Micro Imaging Technology Adds S. aureus to Identifiers List
The MIT 1000 System from Micro Imaging Technology, Inc. can now identify Staphylococcus aureus.
"This is a significant step forward for the MIT 1000 technology," said Dr. David Haavig, Micro Imaging Technology's Chief Scientist. "The completion of this S. aureus Identifier, which gives the MIT 1000 System the ability to identify S. aureus, continues to demonstrate the sensitivity of this non-biological bacterial identification technology and adds to MIT's growing catalog of Identifiers. Adding S. aureus to our catalog of Identifier's, gets MIT one step closer to creating an Identifier for the superbug, Methicillin Resistant S. aureus also known as MRSA."
Completing this S. aureus Identifier is a significant milestone in the previously announced collaboration with the Northern Michigan University (NMU) Department of Biology. The goal of this collaboration is to rapidly and cost-effectively identify and differentiate the healthcare threats, S. aureus and MRSA, using the MIT 1000 System.
The MIT 1000 is a rapid, bacterial cell-based detection and identification system that can identify pathogenic bacteria, now including Staph aureus. It's laser-based, and delivers and identification just minutes after culturing. Due to the small sample volume required, culture time is also reduced by up to 50% compared to standard testing procedures. In most cases, results can be obtained in as little as eight hours from the time the culturing process begins.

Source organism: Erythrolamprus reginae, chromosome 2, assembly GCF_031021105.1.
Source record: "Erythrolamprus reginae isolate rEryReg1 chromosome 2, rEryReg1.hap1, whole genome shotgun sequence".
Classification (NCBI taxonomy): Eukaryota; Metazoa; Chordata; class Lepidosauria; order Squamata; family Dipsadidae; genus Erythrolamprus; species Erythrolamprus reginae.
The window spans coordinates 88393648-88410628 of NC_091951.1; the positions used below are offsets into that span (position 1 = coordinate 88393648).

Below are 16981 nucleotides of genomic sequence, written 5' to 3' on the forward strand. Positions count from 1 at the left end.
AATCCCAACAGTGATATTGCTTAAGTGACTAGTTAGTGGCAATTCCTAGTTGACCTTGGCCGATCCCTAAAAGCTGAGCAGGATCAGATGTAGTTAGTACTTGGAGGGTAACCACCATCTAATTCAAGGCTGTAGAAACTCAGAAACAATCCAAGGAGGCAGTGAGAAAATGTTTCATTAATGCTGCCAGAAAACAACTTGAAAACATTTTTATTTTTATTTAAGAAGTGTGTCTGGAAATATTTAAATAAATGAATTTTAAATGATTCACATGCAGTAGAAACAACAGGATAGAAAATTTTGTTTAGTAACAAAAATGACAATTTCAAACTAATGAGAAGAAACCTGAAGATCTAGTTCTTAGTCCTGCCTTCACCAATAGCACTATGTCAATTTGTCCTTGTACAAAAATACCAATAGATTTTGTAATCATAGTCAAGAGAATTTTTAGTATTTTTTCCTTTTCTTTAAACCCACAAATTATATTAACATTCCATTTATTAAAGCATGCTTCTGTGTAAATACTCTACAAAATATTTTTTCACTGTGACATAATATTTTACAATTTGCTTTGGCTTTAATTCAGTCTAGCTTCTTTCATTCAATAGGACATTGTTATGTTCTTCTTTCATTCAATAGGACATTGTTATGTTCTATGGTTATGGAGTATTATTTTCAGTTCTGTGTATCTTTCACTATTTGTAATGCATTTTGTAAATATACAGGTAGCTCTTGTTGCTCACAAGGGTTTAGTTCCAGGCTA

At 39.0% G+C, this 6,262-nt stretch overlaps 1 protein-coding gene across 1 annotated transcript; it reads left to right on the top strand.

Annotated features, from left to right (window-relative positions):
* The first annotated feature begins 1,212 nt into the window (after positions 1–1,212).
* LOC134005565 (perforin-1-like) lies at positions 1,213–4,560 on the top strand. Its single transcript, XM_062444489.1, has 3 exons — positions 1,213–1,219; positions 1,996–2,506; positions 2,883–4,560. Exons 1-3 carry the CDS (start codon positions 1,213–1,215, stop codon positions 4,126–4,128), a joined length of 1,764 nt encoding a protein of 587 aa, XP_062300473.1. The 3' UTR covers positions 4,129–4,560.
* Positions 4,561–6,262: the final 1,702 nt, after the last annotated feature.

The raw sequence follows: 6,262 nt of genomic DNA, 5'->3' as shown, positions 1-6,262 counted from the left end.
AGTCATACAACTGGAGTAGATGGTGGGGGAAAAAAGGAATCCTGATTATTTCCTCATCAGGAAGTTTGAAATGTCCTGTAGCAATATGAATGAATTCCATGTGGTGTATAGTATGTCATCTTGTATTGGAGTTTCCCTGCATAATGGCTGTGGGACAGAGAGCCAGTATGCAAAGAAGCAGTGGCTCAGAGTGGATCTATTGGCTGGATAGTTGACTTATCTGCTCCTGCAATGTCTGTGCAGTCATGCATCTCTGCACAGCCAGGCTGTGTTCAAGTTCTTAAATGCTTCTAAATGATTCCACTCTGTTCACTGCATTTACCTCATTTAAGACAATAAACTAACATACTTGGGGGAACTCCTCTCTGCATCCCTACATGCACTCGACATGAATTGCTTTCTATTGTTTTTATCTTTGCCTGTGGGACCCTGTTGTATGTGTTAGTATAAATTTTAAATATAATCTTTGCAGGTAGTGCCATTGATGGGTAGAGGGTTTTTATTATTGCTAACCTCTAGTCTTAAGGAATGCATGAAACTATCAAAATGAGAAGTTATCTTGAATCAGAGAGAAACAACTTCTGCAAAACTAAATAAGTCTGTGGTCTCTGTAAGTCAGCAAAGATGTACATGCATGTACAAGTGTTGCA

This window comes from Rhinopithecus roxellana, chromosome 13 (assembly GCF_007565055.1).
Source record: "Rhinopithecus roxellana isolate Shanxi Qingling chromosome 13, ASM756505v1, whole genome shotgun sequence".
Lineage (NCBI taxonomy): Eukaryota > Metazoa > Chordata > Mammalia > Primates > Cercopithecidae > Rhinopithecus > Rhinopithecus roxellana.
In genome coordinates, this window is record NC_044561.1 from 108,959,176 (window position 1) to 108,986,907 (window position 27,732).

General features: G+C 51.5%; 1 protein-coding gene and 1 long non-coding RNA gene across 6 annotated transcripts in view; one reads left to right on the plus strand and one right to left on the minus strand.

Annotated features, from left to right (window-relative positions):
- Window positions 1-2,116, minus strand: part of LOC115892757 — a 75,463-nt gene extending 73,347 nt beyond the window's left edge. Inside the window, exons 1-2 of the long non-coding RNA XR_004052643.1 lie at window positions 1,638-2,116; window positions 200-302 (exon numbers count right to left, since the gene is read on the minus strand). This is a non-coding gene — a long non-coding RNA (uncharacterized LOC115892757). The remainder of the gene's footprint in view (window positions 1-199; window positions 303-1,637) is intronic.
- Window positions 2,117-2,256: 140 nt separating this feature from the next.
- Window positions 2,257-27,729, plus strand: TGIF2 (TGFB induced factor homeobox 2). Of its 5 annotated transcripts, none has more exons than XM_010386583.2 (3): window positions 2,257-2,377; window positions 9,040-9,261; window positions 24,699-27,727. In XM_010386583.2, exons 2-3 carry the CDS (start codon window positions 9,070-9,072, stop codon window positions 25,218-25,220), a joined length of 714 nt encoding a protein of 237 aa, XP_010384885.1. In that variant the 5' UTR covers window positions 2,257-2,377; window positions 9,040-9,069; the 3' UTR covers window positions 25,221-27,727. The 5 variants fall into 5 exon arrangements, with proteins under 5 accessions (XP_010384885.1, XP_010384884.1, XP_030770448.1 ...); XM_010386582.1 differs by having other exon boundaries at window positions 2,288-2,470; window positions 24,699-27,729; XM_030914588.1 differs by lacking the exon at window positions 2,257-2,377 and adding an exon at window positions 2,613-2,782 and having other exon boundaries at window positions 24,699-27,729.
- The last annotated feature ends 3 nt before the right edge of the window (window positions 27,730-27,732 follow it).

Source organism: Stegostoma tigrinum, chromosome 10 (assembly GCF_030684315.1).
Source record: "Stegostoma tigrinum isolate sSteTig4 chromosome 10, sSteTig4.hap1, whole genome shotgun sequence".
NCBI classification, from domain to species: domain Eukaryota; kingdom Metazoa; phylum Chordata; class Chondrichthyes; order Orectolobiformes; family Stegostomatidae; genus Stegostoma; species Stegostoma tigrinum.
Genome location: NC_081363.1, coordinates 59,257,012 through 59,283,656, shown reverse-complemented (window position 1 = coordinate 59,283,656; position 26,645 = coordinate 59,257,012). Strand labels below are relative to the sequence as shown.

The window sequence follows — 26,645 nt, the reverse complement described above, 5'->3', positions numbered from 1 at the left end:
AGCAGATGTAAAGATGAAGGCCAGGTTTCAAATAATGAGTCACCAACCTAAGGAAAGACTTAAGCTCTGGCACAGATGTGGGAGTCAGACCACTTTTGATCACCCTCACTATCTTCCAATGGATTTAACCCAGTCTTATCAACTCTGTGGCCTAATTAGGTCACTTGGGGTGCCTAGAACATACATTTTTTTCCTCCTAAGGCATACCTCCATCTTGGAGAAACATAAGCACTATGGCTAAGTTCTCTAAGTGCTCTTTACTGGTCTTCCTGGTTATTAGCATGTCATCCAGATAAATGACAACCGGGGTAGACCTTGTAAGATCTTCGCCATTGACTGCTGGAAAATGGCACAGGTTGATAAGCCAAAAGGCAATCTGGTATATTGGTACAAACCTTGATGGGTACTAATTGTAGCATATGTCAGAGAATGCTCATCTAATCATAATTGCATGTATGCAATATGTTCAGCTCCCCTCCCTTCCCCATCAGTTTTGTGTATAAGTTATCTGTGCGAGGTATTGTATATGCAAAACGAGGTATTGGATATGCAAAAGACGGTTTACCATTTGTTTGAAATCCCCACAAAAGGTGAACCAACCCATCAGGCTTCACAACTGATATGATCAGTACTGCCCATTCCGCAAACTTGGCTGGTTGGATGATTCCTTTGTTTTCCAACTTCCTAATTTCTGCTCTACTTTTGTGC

In addition to this new Identifier, the MIT 1000 can also identify Listeria genus, Staphylococcus genus, Salmonella enterica serotype Choleraesuis (S. Choleraesuis) and Enterococcus faecalis. All MIT 1000 System bacterial identification tests consist of a simple, chemical-free, very low-cost, one-minute sample preparation procedure and a two-minute average hands-off sample measurement.
Tags: MRSA, Staphylococcus aureus
Date Published: January 19, 2016
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